For me, the holiday season gives me some time to dabble in a rather strange addiction – searching for used cars. I give myself challenges: rarest car under $15000; fastest car under $5000; most pristine Japanese car from the 1980s; etc.
It rarely costs me money, but occasionally I can’t resist – I have owned over 40 cars and motorcycles over the last twenty years or so. What this hobby does give me though, is a fine appreciation of what can help sell your car. Here are my top 3 hints and tips for selling your car online.
When you are selling your car online you are really trying to establish a degree of trust between yourself and the buyer. The very best way to build trust is with honesty – offer the car at an honest price and provide an honest description.
Pricing is tricky. I know you want to maximise the amount of money you are going to get, but no one is going to pay over the odds for your car. Seriously, thinking someone is going to pay $55k for your Audi Fox is lunacy. I’m sure that the seller would love to get $55k for it, but it’s never going to happen.
A far better strategy is working out your bottom line first. What is the figure you are prepared to let your car go for? Say, someone knocks on the door and says, “I want to buy your car.” What is the absolute minimum amount you would let it go for? This is your bottom line. From here, add on the price of the advertisement and a little bit of wriggle room. This figure should match what you are generally seeing others selling your same make and model for.
The description you provide should be extensive. When I’m looking online, I want to know the good, the bad and the ugly about your car. If you have cut corners with the servicing, parked it under a tree and washed it once in the past seven years DO NOT expect to get top dollar. Buyers are rarely stupid – you will just end up wasting time with people who don’t want to buy your junk. You’ll call them ‘tyre kickers’. They’ll call you a ‘wanker’. I’ve got no problems buying a rough diamond, but I need to know that BEFORE I come and look at the car and this MUST be reflected in the price.
If you have looked after your car you can expect to be rewarded with a higher price. Tell me about the service history. Provide photographs of the service receipts. Explain how ‘Ron’s El Cheapo Car Repairs’ is the name used by your mechanic of thirty years, who always shows you the parts they have replaced and has fifty years experience working on your type of car. His company may sound dodgy, but ultimately his service is much better than that provided by the first year apprentice at the dealership.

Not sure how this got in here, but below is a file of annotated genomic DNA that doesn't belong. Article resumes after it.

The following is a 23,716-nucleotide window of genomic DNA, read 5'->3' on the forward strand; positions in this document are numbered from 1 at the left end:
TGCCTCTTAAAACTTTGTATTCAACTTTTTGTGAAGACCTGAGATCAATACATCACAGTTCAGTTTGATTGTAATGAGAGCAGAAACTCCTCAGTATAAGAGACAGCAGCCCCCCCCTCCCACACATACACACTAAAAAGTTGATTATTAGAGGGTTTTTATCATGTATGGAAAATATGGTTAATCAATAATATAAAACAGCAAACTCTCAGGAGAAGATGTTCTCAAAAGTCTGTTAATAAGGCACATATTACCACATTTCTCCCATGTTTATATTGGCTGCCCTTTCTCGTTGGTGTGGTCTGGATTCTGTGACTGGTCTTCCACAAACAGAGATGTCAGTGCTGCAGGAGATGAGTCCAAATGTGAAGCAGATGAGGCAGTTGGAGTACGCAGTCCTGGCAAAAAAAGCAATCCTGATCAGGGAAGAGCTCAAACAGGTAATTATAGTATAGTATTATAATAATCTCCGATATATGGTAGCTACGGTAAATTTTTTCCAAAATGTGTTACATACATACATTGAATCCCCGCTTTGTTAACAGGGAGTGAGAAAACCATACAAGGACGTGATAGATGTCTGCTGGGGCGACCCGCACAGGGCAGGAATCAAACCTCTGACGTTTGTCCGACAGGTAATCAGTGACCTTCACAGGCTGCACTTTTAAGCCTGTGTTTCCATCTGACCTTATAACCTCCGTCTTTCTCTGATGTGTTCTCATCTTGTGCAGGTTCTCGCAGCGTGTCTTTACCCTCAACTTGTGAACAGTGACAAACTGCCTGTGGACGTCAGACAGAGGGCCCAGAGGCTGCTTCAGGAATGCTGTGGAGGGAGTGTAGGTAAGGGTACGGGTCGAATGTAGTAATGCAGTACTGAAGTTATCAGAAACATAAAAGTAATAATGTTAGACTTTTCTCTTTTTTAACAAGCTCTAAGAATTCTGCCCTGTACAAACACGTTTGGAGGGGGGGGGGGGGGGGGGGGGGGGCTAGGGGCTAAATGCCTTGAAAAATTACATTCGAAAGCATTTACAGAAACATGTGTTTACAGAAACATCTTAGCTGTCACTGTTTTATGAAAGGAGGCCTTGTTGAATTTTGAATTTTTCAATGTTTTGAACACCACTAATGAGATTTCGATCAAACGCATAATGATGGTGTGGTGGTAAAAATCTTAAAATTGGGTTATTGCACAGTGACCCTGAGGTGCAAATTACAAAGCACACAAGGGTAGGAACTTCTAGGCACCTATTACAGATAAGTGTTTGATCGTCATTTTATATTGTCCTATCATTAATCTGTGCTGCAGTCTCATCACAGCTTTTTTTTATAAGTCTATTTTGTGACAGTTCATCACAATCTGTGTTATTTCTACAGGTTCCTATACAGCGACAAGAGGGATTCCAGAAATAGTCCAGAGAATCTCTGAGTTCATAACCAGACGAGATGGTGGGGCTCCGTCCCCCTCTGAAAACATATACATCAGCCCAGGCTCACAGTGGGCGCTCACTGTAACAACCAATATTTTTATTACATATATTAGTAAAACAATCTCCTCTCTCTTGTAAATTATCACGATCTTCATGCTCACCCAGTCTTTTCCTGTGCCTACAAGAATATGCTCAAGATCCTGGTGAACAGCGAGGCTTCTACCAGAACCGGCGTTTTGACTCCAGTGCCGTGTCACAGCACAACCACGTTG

I always take the time to write a really good description as I would much rather 1000 people look at my ad and one buyer phone me then 1000 people phone me and one buyer chose someone else’s car.
A good example for a rare car looks like this…
A poor example looks like this…
You don’t need to be Ken Duncan to take a decent photo of your car. Bright daylight and three quarter angles are best. Take close ups of any damage. Snap pics of the service booklet and any receipts you have.
This guy has chosen an unusual path when photographing his car. Illuminated by the flash of the phone, it is difficult to even see the car. Luckily, the interior shots are better – if you look closely you can even see some pubes near the gear change!
Which brings me to my final point; presentation.
3. Clean it
Admittedly, I am a bit of a clean freak, but no one in their right mind is going to buy your dirty car, you filthy, filthy pig. Now, it’s true that it is hard to polish a turd and if it is indeed a turd that you are trying to sell the only real way forward is in the price. If you make it cheap enough, someone will buy it.
If you are, however, selling a half decent car a little bit of elbow grease can produce some stunning results for not a whole lot of cash. Budget at least a full day and around $100 on the project. Get busy on YouTube and brush up on the tricks and tips of the professionals. Speaking of professionals, if you are time poor or lacking confidence, leave it to the pros – with many modern finishes it is easy to do damage.
If you’re game, check out:
The guys at Stauffer Garage detail an 85000 mile Ferrari 488.
Watching The Detail Geek is like Dr Pimple Popper for revheads. He tackles some truly disgusting cars.
Not only does he give detailing tips and hints but he shows us these techniques as he cleans genuine barn find classics. How about a Corvette Stingray’s first wash in over 30 years? Want to know how to polish the composite on a Ferrari F40? Need to see the best way to detail your Lexus LFA? This is your channel!